There was only a tiny harvest of French Tarragon at 3/4 of an ounce. That will be used for making flavored vinegar.

A small amount of chives was harvested this week. It weighed in at 2 ounces. I'll chop that up and mix it with cream cheese for a spread.

The Swiss chard was really pretty in the garden, but it also looks good on the table. The picked weight was 2.25 pounds, and was the first picking from this row.

That finishes up another week in the garden! The only other significant happening is that I resowed my Detroit Red Beets and my Salsify. Both are coming up in my 1/2 barrels and are looking good, but both are slow growers. That's why I chose to resow now.

Thanks for visiting!

Have a great vegetable gardening day!

Veggie PAK

Monday, November 15, 2010

Harvest Monday

Night time temperatures have been dipping down into the mid-forties here. As a result, the production from the second crop of warm weather vegetables is substantially slowing down. The first fall frost is supposed to occur here on November 23rd. Although the cool nights are slowing down bean pod growth quite a bit, the snap beans are still producing new flowers. Hopefully, the honey bees from the hives two yards away will come over to pollinate them in the warm mid-day temperatures. Today it was 70 degrees in our back yard garden.

The snap bean harvest is dwindling down now. This week, I was only able to pick one pound six ounces. Still, I'm grateful for it.

The butter beans surprised me with another good picking that weighed in at three and a half pounds. I felt sure that there was only going to be one more picking, but I'm glad I was wrong about that. It is remarkable that the butter beans as well as the snap beans are still producing flowers for additional beans. There are several hundred butter bean pods that I am hoping will fill out before the frost gets them. It has gotten to the point of us watching the evening weather report and looking for frost warnings. When we're expecting frost, I'm going to cover the row with old bed sheets in hopes of preventing damage.

I used the snap beans from last week and canned six pints of Dilled Green Beans, using a Mrs. Wages prepared recipe. I haven't canned them before, but I like dill and I like green beans, so they should be good.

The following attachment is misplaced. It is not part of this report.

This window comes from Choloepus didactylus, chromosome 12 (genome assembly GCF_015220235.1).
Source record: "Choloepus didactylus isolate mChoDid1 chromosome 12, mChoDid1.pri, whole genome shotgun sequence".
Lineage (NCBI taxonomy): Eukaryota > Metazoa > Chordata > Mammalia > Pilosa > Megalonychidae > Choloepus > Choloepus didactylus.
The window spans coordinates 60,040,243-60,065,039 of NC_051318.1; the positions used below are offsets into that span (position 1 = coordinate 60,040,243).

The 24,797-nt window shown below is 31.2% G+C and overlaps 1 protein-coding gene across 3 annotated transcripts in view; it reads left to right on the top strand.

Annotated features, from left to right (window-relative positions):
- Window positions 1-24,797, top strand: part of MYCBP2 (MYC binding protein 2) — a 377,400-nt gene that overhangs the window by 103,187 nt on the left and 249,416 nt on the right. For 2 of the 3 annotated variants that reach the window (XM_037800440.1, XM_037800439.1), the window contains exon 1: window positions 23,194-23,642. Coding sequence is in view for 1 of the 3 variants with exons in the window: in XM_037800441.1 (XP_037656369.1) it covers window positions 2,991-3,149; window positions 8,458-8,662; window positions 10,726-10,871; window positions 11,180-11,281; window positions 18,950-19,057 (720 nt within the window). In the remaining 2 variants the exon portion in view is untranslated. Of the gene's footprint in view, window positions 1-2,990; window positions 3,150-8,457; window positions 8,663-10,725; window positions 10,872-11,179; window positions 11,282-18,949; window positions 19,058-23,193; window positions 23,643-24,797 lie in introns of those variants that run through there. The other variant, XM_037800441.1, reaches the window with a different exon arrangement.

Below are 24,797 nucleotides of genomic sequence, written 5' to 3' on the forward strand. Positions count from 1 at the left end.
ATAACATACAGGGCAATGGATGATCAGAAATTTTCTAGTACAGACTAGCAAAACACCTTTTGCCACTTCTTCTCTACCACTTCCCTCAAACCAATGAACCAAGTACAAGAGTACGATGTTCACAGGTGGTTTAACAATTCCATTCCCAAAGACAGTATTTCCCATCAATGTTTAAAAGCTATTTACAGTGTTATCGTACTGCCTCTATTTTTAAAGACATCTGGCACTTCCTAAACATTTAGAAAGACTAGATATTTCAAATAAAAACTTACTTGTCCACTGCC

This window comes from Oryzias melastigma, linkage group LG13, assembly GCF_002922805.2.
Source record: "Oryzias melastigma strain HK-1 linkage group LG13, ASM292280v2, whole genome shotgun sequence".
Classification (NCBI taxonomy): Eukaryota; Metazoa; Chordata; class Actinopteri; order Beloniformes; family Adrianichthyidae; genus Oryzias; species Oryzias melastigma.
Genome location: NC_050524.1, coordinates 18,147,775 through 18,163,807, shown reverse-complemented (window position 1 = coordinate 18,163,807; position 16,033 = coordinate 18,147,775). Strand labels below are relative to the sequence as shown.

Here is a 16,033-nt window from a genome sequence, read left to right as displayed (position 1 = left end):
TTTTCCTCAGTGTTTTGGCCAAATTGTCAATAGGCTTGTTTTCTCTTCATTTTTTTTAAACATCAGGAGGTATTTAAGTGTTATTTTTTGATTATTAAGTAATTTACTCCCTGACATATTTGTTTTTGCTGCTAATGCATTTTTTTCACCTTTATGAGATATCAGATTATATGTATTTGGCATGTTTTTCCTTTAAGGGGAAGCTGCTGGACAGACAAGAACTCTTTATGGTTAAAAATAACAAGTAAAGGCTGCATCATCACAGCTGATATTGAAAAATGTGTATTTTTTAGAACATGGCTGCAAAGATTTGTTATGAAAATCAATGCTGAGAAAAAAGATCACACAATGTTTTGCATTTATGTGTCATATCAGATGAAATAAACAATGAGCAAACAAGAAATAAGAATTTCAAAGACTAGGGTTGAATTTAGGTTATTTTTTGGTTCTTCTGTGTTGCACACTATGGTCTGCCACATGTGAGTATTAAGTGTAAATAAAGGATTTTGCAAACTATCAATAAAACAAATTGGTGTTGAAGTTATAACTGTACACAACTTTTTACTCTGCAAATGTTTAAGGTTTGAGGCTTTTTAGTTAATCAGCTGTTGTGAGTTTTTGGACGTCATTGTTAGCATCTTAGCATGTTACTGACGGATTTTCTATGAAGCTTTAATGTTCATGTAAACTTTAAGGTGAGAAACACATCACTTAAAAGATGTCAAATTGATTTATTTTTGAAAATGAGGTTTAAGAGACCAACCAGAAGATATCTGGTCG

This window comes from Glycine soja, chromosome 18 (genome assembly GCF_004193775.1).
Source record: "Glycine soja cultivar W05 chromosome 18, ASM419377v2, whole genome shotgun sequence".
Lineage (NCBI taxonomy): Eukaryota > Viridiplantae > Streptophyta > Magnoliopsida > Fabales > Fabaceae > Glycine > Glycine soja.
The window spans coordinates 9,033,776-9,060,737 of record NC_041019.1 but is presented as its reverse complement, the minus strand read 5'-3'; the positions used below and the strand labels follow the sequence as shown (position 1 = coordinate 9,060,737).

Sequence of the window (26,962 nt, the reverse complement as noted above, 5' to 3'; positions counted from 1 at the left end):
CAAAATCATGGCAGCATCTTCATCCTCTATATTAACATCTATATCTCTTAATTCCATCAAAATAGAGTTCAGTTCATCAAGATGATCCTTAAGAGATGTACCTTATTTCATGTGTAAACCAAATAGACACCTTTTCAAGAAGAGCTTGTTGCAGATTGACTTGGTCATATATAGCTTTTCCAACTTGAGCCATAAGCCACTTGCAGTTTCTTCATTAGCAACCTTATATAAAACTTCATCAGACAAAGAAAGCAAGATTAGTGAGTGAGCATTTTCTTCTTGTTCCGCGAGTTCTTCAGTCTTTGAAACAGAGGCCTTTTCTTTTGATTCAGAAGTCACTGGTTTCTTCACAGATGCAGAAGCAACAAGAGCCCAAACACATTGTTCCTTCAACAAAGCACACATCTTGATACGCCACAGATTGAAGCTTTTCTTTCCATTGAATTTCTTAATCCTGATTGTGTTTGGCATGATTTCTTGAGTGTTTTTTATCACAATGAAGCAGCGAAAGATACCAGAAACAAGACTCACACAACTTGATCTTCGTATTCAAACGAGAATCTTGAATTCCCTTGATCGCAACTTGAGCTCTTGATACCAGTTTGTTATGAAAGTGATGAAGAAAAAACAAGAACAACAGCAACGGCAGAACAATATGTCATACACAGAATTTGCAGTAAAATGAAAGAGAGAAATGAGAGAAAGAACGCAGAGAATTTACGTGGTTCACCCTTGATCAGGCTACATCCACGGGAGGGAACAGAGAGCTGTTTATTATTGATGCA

I thought I would try my hand at dehydrating apples. Since I don't have an apple tree, I used store-bought apples. They came out pretty good. I pre-treated them with citric acid before dehydrating them, then after they cooled, I stored them in Ball canning jars to keep the air out so they would last longer.

By next week, I hope to be picking Swiss chard. It's just about ready.

Have a great vegetable gardening day!


Veggie PAK

Tuesday, November 9, 2010

Annual Harvest To Date 1,383.81 Pounds

This is a list of the vegetables I grew/am growing and the actual pounds harvested since 1 January 2010. Those vegetables with no harvest to date are not included on this list. Vegetables still growing but not exhausted are on this list.

I track applicable individual units such as "each" tomato, cucumber, pepper, etc. One of the most productive plants was the Juliett tomato. It was a single plant of that type that came into my garden under the guise of a Park's Whopper. Although not what I intended, I was amazed by its productivity. From one single Juliett tomato plant, I harvested 744 tomatoes! To me, that's amazing, and they were delicious! I will absolutely plant a couple of those next year!

This is a picture of some of the Julietts after being blanched. They look like baby romas.

Beans, Butter----------------------16.3
Beans, Pole Green Snap Fortex------30.3
Collards, VATES-------------------256.5
Peppers, Giant Marconi Green-------21.95
Raspberries, Heritage---------------0.16
Squash, Butternut Waltham-----------0.69
Beans, Pole Green Snap Fortex------21.5
Blueberries, Climax-----------------0.016
Blueberries, Premier----------------0.594
Chard, Ruby Red Swiss--------------24.25